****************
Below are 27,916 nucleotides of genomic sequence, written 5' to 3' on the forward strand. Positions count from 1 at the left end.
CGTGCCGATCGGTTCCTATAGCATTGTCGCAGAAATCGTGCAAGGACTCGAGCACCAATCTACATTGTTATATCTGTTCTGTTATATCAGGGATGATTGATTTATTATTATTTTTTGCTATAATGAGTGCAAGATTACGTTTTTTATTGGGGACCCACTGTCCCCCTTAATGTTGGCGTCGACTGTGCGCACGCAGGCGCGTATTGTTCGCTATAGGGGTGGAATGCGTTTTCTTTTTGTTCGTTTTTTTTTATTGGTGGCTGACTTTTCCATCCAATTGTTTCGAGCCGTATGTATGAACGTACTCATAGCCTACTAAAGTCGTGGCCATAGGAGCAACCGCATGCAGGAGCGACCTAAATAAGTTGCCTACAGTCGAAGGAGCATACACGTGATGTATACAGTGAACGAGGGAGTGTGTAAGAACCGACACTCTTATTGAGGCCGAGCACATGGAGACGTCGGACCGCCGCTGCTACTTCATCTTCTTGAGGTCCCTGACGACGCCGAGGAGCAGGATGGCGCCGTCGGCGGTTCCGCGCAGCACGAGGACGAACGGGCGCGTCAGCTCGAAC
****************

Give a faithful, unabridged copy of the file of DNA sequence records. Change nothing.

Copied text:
Below are 27,916 nucleotides of genomic sequence, written 5' to 3' on the forward strand. Positions count from 1 at the left end.
CGTGCCGATCGGTTCCTATAGCATTGTCGCAGAAATCGTGCAAGGACTCGAGCACCAATCTACATTGTTATATCTGTTCTGTTATATCAGGGATGATTGATTTATTATTATTTTTTGCTATAATGAGTGCAAGATTACGTTTTTTATTGGGGACCCACTGTCCCCCTTAATGTTGGCGTCGACTGTGCGCACGCAGGCGCGTATTGTTCGCTATAGGGGTGGAATGCGTTTTCTTTTTGTTCGTTTTTTTTTATTGGTGGCTGACTTTTCCATCCAATTGTTTCGAGCCGTATGTATGAACGTACTCATAGCCTACTAAAGTCGTGGCCATAGGAGCAACCGCATGCAGGAGCGACCTAAATAAGTTGCCTACAGTCGAAGGAGCATACACGTGATGTATACAGTGAACGAGGGAGTGTGTAAGAACCGACACTCTTATTGAGGCCGAGCACATGGAGACGTCGGACCGCCGCTGCTACTTCATCTTCTTGAGGTCCCTGACGACGCCGAGGAGCAGGATGGCGCCGTCGGCGGTTCCGCGCAGCACGAGGACGAACGGGCGCGTCAGCTCGAAC